Singapore, a tiny island nation with a population of three million, lies astride one of the two narrow straits that handle most of the ship traffic between East Asia and points east (particularly the Middle East). Over the last three decades, Singapore has built a small, but powerful, navy to guard the Singapore straits. The island, off the southern tip of the Malay Peninsula, has been a major port for centuries. Currently, a ship enters or leaves the port every two or three minutes. To guard this traffic from pirates, terrorism, or any other hostile action, the 5,000 man Singapore navy has 52 ships in service (with 16 more planned or building.) Five powerful coastal surveillance radars cover the waters around the island, making it a lot easier to send ships to troublespots quickly.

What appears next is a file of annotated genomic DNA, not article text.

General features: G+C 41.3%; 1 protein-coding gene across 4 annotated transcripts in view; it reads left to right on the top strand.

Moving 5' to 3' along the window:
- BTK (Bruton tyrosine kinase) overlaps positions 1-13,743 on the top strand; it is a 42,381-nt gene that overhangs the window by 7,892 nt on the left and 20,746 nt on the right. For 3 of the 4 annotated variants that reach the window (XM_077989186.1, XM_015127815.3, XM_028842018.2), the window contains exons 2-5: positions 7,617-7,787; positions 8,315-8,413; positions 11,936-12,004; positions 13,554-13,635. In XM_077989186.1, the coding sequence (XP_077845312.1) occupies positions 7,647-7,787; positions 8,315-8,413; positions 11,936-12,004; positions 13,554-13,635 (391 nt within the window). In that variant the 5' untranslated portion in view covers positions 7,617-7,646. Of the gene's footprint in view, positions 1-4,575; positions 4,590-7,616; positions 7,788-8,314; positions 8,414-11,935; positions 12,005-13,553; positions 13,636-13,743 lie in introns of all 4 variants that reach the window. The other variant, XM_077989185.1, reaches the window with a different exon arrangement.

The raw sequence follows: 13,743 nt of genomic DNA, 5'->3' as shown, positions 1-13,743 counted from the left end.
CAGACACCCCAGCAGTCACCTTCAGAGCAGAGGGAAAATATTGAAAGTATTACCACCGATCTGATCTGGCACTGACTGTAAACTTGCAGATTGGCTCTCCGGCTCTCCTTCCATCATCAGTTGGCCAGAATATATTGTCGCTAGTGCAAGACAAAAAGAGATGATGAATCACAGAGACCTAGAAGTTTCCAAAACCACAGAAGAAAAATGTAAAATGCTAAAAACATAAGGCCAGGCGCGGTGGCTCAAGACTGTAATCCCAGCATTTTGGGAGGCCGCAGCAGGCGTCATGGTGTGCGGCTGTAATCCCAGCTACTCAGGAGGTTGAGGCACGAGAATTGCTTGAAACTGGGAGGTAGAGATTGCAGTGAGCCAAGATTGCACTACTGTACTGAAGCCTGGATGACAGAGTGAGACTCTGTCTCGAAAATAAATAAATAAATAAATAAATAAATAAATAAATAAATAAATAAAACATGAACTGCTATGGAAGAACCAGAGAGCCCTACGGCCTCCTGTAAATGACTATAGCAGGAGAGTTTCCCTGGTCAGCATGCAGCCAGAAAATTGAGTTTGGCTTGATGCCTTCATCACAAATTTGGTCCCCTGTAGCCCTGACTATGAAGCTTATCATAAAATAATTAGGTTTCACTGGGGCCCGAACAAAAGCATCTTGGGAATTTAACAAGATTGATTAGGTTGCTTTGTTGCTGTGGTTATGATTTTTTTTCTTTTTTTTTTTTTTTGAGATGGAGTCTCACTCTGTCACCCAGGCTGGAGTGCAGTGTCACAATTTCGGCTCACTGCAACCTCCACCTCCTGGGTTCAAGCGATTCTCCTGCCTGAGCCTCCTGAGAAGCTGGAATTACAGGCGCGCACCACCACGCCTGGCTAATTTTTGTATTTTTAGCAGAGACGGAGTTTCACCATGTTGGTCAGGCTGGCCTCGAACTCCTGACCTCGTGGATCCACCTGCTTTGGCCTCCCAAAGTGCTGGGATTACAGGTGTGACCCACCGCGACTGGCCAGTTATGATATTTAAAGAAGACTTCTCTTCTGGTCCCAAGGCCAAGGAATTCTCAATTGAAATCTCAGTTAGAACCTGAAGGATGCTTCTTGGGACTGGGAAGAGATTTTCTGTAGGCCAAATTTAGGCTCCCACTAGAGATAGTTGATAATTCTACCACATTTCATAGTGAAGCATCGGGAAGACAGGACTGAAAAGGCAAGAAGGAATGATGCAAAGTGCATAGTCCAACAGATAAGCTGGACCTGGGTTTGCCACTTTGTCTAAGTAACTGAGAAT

In the last twelve years, the navy has bought 32 ships, aiming to build a naval force that could deal with any local military emergency. The ships of the Singapore navy are small, but heavily armed and well suited for operations close to shore. The largest warships are six 550 ton corvettes equipped with anti-ship and anti-aircraft missiles. These are supported by six smaller 264 ton missile boats (with fewer missiles and shorter patrol range.) There is also four second hand (and refurbished) Swedish submarines. One is in service, with the others on the way. Most of the actual patrolling is done by a dozen offshore patrol vessels, and 14 smaller inshore ones. There are also four well equipped mine hunter ships, six amphibious ships and one ship to support diving operations. Ton for ton, Singapore probably has one of the more effective navies on the planet.